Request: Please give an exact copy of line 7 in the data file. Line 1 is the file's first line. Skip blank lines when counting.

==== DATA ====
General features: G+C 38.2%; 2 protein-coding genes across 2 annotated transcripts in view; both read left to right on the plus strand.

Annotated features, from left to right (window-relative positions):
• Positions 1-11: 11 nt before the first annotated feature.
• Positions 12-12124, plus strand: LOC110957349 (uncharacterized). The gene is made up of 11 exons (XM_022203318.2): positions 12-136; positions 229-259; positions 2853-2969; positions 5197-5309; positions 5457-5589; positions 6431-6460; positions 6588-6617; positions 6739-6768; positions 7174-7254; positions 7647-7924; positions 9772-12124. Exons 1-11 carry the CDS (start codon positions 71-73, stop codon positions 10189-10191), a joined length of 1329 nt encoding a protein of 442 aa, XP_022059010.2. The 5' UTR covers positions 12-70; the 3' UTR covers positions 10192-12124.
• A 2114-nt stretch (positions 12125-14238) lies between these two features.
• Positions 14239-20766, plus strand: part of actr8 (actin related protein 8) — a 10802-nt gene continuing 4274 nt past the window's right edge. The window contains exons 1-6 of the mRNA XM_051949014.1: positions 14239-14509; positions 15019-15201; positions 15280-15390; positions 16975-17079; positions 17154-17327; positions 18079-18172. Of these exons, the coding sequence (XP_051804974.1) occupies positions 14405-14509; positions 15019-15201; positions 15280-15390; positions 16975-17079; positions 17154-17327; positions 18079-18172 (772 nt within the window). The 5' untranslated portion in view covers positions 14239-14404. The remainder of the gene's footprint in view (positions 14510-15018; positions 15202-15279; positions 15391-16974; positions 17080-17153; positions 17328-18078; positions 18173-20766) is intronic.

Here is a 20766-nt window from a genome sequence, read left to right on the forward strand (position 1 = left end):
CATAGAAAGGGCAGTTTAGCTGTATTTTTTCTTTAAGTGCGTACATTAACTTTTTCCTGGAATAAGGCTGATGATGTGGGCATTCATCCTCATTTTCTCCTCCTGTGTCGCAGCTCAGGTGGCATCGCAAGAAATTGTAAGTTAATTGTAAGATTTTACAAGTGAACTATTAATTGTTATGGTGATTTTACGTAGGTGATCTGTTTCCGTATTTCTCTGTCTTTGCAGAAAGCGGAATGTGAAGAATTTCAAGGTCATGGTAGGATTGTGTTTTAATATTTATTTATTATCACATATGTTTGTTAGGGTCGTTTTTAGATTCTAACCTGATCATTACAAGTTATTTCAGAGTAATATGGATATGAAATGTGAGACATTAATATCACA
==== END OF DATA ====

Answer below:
Here is a 20766-nt window from a genome sequence, read left to right on the forward strand (position 1 = left end):